A form of Islam that if that oppresses and kills Muslims more than anyone else. That’s to say most of the Muslim deaths in the world right now are not caused by American drones. They’re caused by Islamic attacks on Muslims of another type, you know. Shiite attacks on Sunnis. Sunni attacks on Shiites. Most of the oppression of Muslims in the world right now is carried out by other Muslims, you know. Whether it’s the Taliban in Afghanistan or, you know, the Ayatollah or wherever it might be. But to say that this is not Islam is to misname the problem. The problem is that there’s been a mutation in Islam which has become unusually virulent and powerful. And it needs to be dealt with but in order to deal with it we have to first call it by its true name.

It is one thing not to discriminate against people, says Salman Rushdie, i.e. peaceful practitioners of Islam, but to foreclose an open debate over the merits of religion is a mistake.

Hack your brain for better problem solving

Tips from neuroscience and psychology can make you an expert thinker.

Credit: Olav Ahrens Røtne via Unsplash
Mind & Brain

This article was originally published on Big Think Edge.

Problem-solving skills are in demand. Every job posting lists them under must-have qualifications, and every job candidate claims to possess them, par excellence. Young entrepreneurs make solutions to social and global problems the heart of their mission statements, while parents and teachers push for curricula that encourage critical-thinking methods beyond solving for x.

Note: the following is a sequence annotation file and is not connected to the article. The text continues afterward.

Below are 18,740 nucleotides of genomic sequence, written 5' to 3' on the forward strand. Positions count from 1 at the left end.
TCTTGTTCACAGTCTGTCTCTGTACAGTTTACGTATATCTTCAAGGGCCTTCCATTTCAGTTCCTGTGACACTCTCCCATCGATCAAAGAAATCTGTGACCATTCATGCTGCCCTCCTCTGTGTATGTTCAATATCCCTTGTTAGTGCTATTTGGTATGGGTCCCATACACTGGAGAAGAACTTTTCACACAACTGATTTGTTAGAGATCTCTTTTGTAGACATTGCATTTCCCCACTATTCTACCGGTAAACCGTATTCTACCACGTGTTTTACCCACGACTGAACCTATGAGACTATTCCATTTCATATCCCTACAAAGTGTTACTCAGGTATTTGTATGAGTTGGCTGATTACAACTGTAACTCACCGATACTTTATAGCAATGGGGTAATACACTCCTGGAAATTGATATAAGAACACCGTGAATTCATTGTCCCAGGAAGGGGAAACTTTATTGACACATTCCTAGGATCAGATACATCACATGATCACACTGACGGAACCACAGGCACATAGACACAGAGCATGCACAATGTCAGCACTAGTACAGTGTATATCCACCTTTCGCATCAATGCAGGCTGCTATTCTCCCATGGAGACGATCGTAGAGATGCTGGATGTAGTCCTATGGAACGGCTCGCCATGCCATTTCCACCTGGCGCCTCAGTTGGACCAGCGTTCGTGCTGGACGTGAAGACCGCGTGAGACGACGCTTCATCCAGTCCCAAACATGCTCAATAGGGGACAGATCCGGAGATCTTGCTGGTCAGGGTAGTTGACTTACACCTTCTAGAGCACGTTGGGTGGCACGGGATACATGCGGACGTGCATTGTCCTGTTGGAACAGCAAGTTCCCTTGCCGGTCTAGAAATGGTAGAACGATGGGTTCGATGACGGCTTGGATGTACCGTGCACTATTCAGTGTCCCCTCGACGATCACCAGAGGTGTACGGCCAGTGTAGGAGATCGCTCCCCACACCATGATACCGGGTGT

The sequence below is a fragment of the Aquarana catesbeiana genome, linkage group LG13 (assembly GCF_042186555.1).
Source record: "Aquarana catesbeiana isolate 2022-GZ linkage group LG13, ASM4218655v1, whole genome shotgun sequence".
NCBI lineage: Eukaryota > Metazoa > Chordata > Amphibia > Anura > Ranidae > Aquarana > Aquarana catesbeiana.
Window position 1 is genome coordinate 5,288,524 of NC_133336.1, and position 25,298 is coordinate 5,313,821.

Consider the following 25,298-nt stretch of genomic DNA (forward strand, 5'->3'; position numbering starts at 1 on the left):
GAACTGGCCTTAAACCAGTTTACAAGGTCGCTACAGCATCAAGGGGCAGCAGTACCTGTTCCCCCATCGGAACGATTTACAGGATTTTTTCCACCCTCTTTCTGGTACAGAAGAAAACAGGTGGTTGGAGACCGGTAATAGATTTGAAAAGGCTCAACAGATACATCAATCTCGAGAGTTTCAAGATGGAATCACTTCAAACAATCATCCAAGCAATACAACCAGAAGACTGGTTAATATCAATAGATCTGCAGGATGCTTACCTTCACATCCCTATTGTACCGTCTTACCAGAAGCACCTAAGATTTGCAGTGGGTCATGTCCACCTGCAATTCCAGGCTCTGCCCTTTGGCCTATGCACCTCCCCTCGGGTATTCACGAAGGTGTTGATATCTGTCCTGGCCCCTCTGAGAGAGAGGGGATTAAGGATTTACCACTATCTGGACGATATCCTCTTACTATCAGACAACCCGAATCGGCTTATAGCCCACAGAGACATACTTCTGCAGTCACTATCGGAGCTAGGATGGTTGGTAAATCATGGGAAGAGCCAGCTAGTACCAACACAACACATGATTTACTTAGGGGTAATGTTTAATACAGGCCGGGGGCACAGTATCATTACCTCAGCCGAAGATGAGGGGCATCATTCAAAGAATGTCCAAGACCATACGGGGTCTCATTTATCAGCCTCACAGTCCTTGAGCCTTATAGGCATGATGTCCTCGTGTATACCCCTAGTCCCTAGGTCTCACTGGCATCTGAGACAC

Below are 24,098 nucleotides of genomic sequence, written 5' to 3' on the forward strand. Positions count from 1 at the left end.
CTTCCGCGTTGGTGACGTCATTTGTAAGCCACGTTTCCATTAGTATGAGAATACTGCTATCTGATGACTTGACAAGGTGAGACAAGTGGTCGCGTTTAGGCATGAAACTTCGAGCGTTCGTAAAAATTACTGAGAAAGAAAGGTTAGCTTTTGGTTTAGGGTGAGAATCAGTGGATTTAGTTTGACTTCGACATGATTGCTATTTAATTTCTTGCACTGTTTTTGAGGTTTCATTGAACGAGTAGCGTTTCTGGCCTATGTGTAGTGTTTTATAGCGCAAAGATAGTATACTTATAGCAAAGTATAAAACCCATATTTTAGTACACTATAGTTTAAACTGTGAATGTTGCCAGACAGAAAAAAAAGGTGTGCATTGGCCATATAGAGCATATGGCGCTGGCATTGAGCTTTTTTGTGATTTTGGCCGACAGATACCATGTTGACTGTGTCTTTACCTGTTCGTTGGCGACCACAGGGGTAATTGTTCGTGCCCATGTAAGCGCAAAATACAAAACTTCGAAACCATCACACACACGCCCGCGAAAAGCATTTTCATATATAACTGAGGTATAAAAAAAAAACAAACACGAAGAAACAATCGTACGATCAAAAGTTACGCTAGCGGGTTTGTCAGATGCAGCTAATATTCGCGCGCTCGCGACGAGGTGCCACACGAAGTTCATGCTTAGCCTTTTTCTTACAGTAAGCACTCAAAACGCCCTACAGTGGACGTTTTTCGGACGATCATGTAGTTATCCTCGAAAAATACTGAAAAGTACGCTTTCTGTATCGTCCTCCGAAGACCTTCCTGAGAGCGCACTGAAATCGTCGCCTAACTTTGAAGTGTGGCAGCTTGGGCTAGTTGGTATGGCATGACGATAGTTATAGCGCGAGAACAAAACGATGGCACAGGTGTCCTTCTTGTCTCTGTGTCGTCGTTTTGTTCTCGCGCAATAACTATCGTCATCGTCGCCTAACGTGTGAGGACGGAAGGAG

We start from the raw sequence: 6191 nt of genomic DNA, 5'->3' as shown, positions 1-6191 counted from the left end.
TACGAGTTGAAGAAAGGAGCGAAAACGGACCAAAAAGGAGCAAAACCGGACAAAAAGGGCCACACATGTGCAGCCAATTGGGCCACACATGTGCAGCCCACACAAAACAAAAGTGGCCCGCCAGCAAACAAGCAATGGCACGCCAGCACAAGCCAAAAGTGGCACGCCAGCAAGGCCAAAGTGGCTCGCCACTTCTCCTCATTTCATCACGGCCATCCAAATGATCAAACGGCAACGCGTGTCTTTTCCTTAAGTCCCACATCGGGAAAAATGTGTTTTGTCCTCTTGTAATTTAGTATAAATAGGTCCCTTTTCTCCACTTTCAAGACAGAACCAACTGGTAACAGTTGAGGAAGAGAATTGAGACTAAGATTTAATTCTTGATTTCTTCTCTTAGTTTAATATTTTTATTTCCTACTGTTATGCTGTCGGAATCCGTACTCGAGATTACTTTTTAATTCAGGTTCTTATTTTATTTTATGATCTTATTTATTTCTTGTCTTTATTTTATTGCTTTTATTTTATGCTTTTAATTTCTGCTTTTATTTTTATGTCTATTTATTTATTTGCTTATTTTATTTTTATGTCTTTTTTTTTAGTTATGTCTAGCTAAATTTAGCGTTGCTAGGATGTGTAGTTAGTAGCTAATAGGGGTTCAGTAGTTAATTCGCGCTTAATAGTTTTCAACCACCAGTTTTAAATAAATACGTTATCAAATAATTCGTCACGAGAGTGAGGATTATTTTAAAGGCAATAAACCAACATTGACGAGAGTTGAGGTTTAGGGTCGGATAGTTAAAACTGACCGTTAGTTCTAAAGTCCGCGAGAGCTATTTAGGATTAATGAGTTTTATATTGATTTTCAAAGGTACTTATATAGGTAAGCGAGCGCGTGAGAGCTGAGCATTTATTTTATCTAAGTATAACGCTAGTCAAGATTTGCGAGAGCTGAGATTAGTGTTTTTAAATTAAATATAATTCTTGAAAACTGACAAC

It's ironic then that we continue to cultivate habits that stunt our ability to solve problems. Take, for example, the modern expectation to be "always on." We push ourselves to always be working, always be producing, always be parenting, always be promoting, always be socializing, always be in the know, always be available, always be doing. It's too much, and when things are always on all the time, we deplete the mental resources we need to truly engage with challenges.

If we're serious about solving problems, at work and in our personal lives, then we need to become more adept at tuning out so we can hone in.

Solve problems with others (occasionally)

A side effect of being always on is that we are rarely alone. We're connected through the ceaseless chirps of friends texting, social media buzzing, and colleagues pinging us for advice everywhere we go. In some ways, this is a boon. Modern technologies mediate near endless opportunities for collective learning and social problem-solving. Yet, such cooperation has its limits according to a 2018 study out of Harvard Business School.

In the study, participants were divided into three group types and asked to solve traveling salesman problems. The first group type had to work on the problems individually. The second group type exchanged notes after every round of problem-solving while the third collaborated after every three rounds.